It was almost dark when he reached his home, a weather-stained stone house hedged around with the tangled jungle of an overgrown garden. Inside, he carefully lit each of the smoky candles in the living room, calling up a cancerous light that spread relentlessly into the corners. His door was locked and barred, and at last he sat in peace before the woodwormed piano in the main room. He sighed a little as his fingers tapped at the yellowed and splitting keys, and felt an accustomed sorrow as the fractured notes ascended. This piano had perhaps been a good learner’s instrument in its day, but time had not been kind to it. Even if he had not feared attracting the attention of the dwellers in the dark outside, the effort of playing was more agony than pleasure.
Music had once been his life. Now his greatest aim was only to quiet the rumbling of his belly. Then he remembered–his eyes drifted to the hammer he had found in the rubble that day–and his hope came alive again, as it had weeks ago.
But there was no time to daydream, no time for hoping. There was time before he slept only to clean and skin the rats he had caught. Tomorrow he was to go trading with the Tumbledown Woman.
The Tumbledown Woman and her mate lived in the midst of a hundred decrepit trams in an old depot. Why they chose to live there was a puzzle none who traded with her had ever managed to solve. Here she stayed, and here she traded. Her store counter was a solitary tram left on the rails a few meters outside the depot, its paint peeling away but still bearing pathetic advertisements of a lost age. While the outside of the tram offered far-away holidays and better deodorants, the Tumbledown Woman inside traded garbage as the luxuries of a world which had died. Inside, arrayed along the wooden seats or hung from the ceiling were tin cans with makeshift hand-grips, greasy home-made candles, racks of suspect vegetables grown no one knew where, rows of dead rats, cats, rabbits and the occasional dog, plastic spoons, bottles, coats of ratskin and all sorts of items salvaged from the debris of oft-looted shops.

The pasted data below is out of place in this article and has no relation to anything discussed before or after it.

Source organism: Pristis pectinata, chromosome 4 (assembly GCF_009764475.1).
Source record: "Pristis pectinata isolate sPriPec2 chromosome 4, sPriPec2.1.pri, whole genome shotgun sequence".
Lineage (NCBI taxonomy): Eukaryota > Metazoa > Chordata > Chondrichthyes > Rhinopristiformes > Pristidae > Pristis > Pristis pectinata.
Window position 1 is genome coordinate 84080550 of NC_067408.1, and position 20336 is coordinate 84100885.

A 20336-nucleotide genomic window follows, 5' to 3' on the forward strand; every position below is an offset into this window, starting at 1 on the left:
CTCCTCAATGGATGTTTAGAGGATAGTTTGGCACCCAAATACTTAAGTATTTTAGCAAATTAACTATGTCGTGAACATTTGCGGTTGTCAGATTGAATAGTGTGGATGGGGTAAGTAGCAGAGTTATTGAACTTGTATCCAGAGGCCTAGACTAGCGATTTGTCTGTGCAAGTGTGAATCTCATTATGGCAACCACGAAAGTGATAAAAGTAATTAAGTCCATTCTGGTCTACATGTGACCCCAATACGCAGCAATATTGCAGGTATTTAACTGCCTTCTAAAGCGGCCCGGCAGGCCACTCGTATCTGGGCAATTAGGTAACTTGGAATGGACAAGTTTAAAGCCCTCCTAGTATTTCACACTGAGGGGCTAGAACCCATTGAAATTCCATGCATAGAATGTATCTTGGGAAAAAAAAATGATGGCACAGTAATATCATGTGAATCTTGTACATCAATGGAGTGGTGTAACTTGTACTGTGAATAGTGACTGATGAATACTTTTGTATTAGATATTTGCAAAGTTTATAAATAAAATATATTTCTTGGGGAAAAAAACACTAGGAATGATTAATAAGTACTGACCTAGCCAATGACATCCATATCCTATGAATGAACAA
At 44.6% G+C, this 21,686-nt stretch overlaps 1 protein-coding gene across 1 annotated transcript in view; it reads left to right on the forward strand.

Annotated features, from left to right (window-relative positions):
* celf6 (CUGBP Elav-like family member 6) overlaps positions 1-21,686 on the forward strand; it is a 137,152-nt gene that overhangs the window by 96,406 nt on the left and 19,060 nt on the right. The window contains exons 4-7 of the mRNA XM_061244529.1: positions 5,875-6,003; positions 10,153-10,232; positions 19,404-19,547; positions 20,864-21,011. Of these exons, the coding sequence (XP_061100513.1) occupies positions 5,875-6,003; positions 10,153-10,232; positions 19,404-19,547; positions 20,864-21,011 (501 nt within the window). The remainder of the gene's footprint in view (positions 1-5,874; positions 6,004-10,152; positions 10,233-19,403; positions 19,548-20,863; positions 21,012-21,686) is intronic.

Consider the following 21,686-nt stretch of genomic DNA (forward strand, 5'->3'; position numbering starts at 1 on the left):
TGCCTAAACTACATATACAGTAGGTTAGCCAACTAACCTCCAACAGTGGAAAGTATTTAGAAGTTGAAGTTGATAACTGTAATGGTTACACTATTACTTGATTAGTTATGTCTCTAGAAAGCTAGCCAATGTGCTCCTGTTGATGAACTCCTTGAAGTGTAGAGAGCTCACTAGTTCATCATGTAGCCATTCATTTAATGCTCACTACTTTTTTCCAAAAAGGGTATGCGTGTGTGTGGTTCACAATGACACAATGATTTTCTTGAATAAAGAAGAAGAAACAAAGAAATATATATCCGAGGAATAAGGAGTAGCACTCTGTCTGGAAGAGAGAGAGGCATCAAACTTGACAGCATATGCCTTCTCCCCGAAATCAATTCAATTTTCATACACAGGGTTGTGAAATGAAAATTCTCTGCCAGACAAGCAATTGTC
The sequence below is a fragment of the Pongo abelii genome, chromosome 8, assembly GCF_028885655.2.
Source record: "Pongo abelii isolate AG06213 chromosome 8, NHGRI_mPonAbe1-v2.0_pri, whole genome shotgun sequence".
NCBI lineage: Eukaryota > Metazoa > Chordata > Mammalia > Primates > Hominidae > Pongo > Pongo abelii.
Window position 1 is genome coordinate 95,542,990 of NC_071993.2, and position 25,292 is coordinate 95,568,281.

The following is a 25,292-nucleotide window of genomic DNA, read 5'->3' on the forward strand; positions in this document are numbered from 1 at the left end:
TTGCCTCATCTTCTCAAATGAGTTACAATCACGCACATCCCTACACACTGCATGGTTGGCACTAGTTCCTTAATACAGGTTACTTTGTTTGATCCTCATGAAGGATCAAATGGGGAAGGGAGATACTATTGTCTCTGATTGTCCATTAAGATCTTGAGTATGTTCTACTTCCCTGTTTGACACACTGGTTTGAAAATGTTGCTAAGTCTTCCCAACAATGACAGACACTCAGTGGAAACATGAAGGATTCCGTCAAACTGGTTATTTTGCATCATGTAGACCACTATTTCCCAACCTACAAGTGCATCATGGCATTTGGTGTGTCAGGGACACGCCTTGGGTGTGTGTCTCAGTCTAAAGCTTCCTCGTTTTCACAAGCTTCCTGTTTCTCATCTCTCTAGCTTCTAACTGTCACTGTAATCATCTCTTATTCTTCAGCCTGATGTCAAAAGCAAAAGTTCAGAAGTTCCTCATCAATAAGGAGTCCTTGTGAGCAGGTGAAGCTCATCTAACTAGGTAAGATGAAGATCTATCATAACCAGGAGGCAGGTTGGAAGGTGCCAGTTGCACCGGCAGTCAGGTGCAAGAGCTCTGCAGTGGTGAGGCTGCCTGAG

The Tumbledown Woman was old, and she was black, and she was ugly, and she cackled when she saw Parnell approaching slowly in the chill morning. She had survived better than many men through the crisis, by being more ruthless and more cruel than they had ever managed to be to her in the years before. She rubbed her hands together with a dry, dry sound, and greeted Parnell with a faded leer.
“Two rats, Tumbledown Woman, fresh killed yesterday,” he opened without hesitation.
“I give you something good for them, Mr. Piano Player,” she said.
“Then that will be the first time ever. What?”
“A genuine diamond ring, twenty-four carat gold, see!” And she held the flashing gem to the sun.
Parnell didn’t bother to smile at her taunt. “Give me food, and be done with your mocking.”
She sneered, and offered him a cabbage and two carrots. Nodding, he handed her the skinned corpses, lodged the food in his bag, and turned to go. But he was carrying the sledgehammer at his side, and she stopped him with a yell. “Hey, piano player man, that hammer! I give you good fur coat for it! Genuine rabbit!”
He turned and saw that she was not mocking him this time. “When I’ve finished with it, maybe. Then we’ll see.”
His reply seemed to make her pleased, for she grinned and yelled again: “Hey, piano man, you hear the news about Ol’ Man Edmonds? Them Vandalmen come an’ kill him, burn down that book place Ol’ Man Edmonds live in!”
Parnell gasped in shock. “The Library? They burnt the Library down?”
“My God!” He stood, silent and bewildered for a long minute as the Tumbledown Woman grinned at him. Then, unable to speak further in his anger, he clamped his hands together in bitter frustration and walked off.
The sledgehammer was an awkward thing to carry. Slipped into his belt with the metal head at his waist, the wooden handle beat at his legs as he walked. If he carried it in his arms, his muscles protested after no more than a few minutes, and he was forced to rest. He was getting old, and he knew it. The slide to death was beginning to steepen and he was not, he thought, very far from its end.